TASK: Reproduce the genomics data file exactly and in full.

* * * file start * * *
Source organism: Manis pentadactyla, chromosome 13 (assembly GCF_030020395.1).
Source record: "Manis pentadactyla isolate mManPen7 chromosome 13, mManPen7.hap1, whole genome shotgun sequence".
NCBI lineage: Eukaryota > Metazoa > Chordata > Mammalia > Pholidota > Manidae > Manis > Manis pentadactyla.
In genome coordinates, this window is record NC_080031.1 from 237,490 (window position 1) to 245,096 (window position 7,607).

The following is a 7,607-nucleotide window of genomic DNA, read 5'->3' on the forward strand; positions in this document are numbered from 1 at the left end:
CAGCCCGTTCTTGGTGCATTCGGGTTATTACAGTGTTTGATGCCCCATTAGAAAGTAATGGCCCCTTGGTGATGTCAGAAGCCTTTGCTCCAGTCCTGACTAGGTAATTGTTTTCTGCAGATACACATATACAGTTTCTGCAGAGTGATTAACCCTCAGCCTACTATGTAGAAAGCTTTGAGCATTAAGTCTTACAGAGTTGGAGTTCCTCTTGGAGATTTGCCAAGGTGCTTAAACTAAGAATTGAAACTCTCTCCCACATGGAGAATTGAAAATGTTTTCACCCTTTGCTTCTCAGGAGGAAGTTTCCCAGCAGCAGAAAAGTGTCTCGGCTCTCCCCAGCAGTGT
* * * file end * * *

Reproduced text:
Source organism: Manis pentadactyla, chromosome 13 (assembly GCF_030020395.1).
Source record: "Manis pentadactyla isolate mManPen7 chromosome 13, mManPen7.hap1, whole genome shotgun sequence".
NCBI lineage: Eukaryota > Metazoa > Chordata > Mammalia > Pholidota > Manidae > Manis > Manis pentadactyla.
In genome coordinates, this window is record NC_080031.1 from 237,490 (window position 1) to 245,096 (window position 7,607).

The following is a 7,607-nucleotide window of genomic DNA, read 5'->3' on the forward strand; positions in this document are numbered from 1 at the left end:
CAGCCCGTTCTTGGTGCATTCGGGTTATTACAGTGTTTGATGCCCCATTAGAAAGTAATGGCCCCTTGGTGATGTCAGAAGCCTTTGCTCCAGTCCTGACTAGGTAATTGTTTTCTGCAGATACACATATACAGTTTCTGCAGAGTGATTAACCCTCAGCCTACTATGTAGAAAGCTTTGAGCATTAAGTCTTACAGAGTTGGAGTTCCTCTTGGAGATTTGCCAAGGTGCTTAAACTAAGAATTGAAACTCTCTCCCACATGGAGAATTGAAAATGTTTTCACCCTTTGCTTCTCAGGAGGAAGTTTCCCAGCAGCAGAAAAGTGTCTCGGCTCTCCCCAGCAGTGT